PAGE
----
5. “We failed” or “my team and I succeeded.” Never say either. In public always say you failed if there was a failure. You take full responsibility for failure. Never blame your team. And if you’re in a meeting in front of the entire company don’t say “my team and I did (something successful).” Say they did this as you speak about them. What you could say instead: “I failed.” “They succeeded.”

6. “The customer is always right.” Not if they’re wrong. Customers are wrong sometimes. Don’t throw your people under the bus for the sake of the almighty customer. Of course, there are proper ways to address customer complaints and perhaps someone on your team could have handled things better. But right is right and wrong is wrong no matter who does it. What you could say instead: “The customer isn’t right, but this is how we need to handle this from a business perspective.” Or, say “goodbye customer!” Sometimes people are so toxic you shouldn’t keep them as customers.

7. “This is how we’ve always done it.” That’s not a good reason for doing anything. If there’s a good reason to continue doing it how you’ve always done it then great, but you need to be able to explain that good reason. A good boss understands the why behind procedure. What you could say instead: “We have always done it this way and here is why we’ll continue to do it.” Then be able to explain it coherently. Or say “I don’t know why we do it like this, let’s re-think this.”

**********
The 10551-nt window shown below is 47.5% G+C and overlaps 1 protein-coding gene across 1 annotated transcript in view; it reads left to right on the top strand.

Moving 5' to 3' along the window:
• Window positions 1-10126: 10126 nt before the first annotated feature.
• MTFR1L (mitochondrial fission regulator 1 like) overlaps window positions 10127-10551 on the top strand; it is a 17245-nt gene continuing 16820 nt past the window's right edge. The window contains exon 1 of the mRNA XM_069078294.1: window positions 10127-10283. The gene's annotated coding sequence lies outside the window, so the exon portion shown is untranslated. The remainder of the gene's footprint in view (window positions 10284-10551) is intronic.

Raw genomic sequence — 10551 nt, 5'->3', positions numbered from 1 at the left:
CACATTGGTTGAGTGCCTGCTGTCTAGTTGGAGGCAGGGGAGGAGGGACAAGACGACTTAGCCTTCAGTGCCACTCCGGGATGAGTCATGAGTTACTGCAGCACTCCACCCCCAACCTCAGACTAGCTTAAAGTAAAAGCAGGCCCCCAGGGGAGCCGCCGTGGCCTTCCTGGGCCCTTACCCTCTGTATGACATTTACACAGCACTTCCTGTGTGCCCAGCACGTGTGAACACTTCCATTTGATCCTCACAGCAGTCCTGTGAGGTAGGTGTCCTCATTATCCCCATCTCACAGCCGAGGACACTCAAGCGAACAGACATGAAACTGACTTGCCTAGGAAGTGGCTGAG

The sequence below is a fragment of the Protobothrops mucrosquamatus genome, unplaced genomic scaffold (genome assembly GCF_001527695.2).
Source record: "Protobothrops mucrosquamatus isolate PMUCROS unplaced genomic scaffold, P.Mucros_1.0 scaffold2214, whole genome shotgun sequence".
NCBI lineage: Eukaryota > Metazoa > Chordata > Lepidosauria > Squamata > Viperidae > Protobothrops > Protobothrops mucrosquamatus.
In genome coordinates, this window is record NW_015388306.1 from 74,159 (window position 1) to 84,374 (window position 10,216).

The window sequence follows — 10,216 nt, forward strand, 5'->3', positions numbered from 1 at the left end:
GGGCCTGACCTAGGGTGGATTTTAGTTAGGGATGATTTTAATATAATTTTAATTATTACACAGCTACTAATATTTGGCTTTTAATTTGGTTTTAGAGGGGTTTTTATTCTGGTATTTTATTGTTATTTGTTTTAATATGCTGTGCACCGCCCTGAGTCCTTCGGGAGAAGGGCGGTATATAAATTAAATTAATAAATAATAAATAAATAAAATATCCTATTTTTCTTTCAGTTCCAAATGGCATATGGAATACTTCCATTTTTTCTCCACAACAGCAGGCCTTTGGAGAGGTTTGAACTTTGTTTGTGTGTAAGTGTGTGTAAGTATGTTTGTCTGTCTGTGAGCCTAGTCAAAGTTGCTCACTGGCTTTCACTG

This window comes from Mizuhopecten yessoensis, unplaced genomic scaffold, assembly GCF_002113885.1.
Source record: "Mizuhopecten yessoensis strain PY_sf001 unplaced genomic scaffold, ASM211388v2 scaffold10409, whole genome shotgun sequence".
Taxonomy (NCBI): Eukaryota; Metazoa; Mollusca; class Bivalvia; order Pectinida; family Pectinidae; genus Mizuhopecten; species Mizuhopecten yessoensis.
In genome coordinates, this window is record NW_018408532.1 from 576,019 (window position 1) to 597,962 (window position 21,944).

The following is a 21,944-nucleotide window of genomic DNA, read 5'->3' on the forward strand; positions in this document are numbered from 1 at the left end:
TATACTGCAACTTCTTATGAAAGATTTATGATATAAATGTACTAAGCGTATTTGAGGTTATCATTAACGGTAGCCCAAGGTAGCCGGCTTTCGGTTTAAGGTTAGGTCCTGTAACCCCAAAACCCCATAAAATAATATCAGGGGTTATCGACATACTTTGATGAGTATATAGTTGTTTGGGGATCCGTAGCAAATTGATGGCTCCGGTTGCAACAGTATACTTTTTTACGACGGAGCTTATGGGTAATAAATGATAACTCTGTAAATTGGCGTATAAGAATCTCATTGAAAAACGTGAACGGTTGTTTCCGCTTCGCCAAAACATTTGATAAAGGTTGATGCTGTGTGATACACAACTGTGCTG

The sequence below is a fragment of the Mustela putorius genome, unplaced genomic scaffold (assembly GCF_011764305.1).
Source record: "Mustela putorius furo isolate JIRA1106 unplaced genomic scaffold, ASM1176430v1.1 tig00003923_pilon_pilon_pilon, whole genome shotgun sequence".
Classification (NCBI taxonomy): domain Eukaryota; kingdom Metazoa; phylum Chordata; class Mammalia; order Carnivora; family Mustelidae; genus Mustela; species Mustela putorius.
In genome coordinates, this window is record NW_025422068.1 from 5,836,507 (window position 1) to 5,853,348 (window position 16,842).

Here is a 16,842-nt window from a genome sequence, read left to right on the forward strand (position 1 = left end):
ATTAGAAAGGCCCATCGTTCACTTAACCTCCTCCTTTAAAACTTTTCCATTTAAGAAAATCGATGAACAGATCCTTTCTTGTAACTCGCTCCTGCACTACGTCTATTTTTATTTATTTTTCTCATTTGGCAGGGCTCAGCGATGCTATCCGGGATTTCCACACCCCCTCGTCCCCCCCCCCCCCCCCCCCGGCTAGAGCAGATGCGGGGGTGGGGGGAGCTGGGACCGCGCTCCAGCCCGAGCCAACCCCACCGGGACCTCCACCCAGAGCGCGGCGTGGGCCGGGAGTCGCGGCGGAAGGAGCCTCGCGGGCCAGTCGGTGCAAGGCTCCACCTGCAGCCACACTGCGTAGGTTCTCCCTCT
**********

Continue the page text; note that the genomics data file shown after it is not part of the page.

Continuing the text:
8. “There’s nothing I can do about it.” Usually, employees hear this as “there’s nothing I’m willing to do about it” or “I’m not sticking my neck out on this one.” Where there’s a will, there’s a way, and if there’s “nothing you can do about it” it usually means there’s no will. Often there is something you can do about an employee’s concern. If you truly can’t do anything about something, then state why when the time is right. What you could say instead: “I’ve tried to address this but can’t seem to move the needle — I’ll keep trying though.” Sometimes employees don’t always have concerns worth running up the flagpole. Saying there is nothing you will do is better than saying there’s nothing you can do. But most of the time you can do something to address an employee’s concern.

9. “I don’t care.” If you don’t care about ‘x’ then why should anyone? I don’t care isn’t something you should keep in your verbal toolbox. As a leader, setting the example of caring about your mission will be the only way you can expect your team to do the same. What you could say instead: “Let me think about this.” “We need to keep focused on the bigger picture.” “This isn’t critical to making that decision so let’s focus elsewhere.” Being able to state why it’s not a priority is better than saying you don’t care.

Final Thoughts None of these words will lead to a mutiny among your team but they could damage morale and make your team less effective. Choose wisely the words you use and statements you make to maximize your team’s effectiveness and morale. If you’re ever in doubt about what to say, say whatever is more likely to make other people better versions of themselves. The mark of a good leader is selflessly lifting up those they lead. Putting them first. Speak in a spirit that lifts the people on your team higher and you simply can’t go wrong.